descriptive of a spiritual concern; and this Song is accordingly considered by judicious writers to be a mystical allegory of that sort which induces a more sublime sense on historical truths, and which, by the description of human events, shadows out Divine circumstances. The sacred writers were, by God's condescension, authorized to illustrate His strict and intimate relation to the Church by the figure of a marriage; and the emblem must have been strikingly becoming and expressive to the conceptions of the Jews, since they annexed ideas of peculiar mystery to this appointment, and imagined that the marriage union was a counterpart representation of some original pattern in heaven. Hence it was performed among them with very peculiar ceremonies and solemnity, with every thing that could give dignity and importance to its rites. Solomon therefore, in celebrating the circumstances of his marriage, was naturally led, by a train of correspondent reflections, to consider that spiritual connexion which it was often employed to symbolize; and the idea must have been the more forcibly suggested to him, as he was at this period preparing to build a temple to God, and thereby to furnish a visible representation of the Hebrew Church. The spiritual allegory, thus worked up by Solomon to its highest perfection, was very consistent with the prophetick style, which was accustomed to predict evangelical blessings by such parabolical figures : and Solomon was more immediately furnished with a pattern for this representation by the author of the forty-fifth Psalm, who describes, in a compendious allegory, the same future connexion between Christ and His Church.
But though the work be certainly an allegorical representation, many learned men, in an unrestrained eagerness
to explain the Song, even in its minutest and most obscure particulars, have too far indulged their imaginations; and, by endeavouring too nicely to reconcile the literal with the spiritual sense, have been led beyond the boundaries which a reverence for the sacred writings should ever prescribe. The ideas which the sacred writers furnish concerning the mystical relation between Christ and His Church, though well accommodated to our apprehensions by the allusion of a marriage union, are too general to illustrate every particular contained in this poem; which may be supposed to have been intentionally decorated with some ornaments appropriate to the literal construction. When the general analogy is obvious, we are not always to expect minute resemblance, and should not be too curious in seeking for obscure and recondite allusions. Solomon, in the glow of an inspired fancy, and unsuspicious of misconception or deliberate perversion, describes God and His Church, with their respective attributes and graces, under colourings familiar and agreeable to mankind, and exhibits their ardent affection under the authorized figures of earthly love. No similitude could indeed be chosen so elegant and apposite for the illustration of this intimate and spiritual alliance, as a marriage union; if considered in the chaste simplicity of its first institution, or under the interesting circumstances with which it was established among the Jews.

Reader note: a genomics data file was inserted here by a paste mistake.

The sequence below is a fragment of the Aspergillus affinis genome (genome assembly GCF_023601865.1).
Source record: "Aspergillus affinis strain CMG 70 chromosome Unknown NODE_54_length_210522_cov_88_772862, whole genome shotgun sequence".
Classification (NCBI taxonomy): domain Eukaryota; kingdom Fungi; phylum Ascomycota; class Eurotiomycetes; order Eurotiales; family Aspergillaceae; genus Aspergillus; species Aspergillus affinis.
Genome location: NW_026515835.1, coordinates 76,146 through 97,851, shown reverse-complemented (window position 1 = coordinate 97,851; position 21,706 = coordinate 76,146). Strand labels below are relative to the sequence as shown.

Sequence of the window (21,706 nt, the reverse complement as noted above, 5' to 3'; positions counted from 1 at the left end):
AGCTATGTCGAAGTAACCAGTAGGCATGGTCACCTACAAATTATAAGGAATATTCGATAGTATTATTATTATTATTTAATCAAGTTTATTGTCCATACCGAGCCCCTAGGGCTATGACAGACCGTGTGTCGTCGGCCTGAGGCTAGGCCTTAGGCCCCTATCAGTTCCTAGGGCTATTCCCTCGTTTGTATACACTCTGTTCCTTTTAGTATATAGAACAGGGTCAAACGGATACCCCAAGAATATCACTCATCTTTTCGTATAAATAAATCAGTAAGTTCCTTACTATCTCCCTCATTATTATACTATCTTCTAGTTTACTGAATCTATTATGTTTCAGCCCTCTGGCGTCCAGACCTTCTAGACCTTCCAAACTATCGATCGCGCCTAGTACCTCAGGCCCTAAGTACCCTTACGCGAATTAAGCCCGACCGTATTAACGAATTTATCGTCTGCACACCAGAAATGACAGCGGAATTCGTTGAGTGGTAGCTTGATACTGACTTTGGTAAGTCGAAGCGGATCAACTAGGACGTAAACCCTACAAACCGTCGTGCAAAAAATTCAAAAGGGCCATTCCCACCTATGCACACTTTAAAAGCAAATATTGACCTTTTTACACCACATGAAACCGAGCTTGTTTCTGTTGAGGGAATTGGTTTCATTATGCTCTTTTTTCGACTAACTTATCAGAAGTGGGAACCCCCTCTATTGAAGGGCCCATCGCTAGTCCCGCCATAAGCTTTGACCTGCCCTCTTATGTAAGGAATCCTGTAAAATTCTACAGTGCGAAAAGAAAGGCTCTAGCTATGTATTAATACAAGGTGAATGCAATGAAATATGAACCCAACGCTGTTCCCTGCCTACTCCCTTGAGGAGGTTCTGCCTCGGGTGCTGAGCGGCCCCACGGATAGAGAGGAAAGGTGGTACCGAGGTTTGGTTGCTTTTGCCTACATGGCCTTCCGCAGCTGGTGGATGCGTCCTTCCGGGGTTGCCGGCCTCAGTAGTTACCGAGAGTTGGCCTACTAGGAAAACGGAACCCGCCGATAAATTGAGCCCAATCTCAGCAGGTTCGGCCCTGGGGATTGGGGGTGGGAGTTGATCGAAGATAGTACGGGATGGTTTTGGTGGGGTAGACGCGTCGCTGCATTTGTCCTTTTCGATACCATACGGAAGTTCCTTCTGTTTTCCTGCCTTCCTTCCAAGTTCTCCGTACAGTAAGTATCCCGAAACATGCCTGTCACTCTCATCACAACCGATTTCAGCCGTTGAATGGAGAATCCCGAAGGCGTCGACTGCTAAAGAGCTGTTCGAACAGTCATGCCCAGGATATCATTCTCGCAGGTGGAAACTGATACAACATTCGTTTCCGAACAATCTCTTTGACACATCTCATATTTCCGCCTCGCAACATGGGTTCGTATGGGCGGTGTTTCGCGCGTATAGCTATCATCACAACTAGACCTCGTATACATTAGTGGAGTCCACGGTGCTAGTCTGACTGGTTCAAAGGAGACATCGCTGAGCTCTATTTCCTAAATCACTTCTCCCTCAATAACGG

This poem may be considered, as to its form, as a dramatical poem of the pastoral kind. There is a succession
of time; and a change of place, to different parts of the palace and royal gardens. The persons introduced as speakers, are the bridegroom and bride, and their respective attendants. The interchange of dialogue is carried on in a wild and digressive manner, but the speeches are adapted to the persons with appropriate elegance. The companions of the bride compose a kind of chorus, which seems to bear some resemblance to that afterwards adopted in the Grecian tragedy. Solomon and his queen assume the pastoral simplicity of style which is favourable to the communication of their sentiments. The poem abounds throughout with beauties, and presents every where a delightful and romantick display of nature, painted at its most interesting season, and described with every ornament that an inventive fancy could furnish. It is justly entitled A Song of Songs, or most excellent song, as being superior to any that an uninspired writer could have produced, and tending, if properly understood, to purify the mind, and to elevate the affections from earthly to heavenly things. Dr. Gray.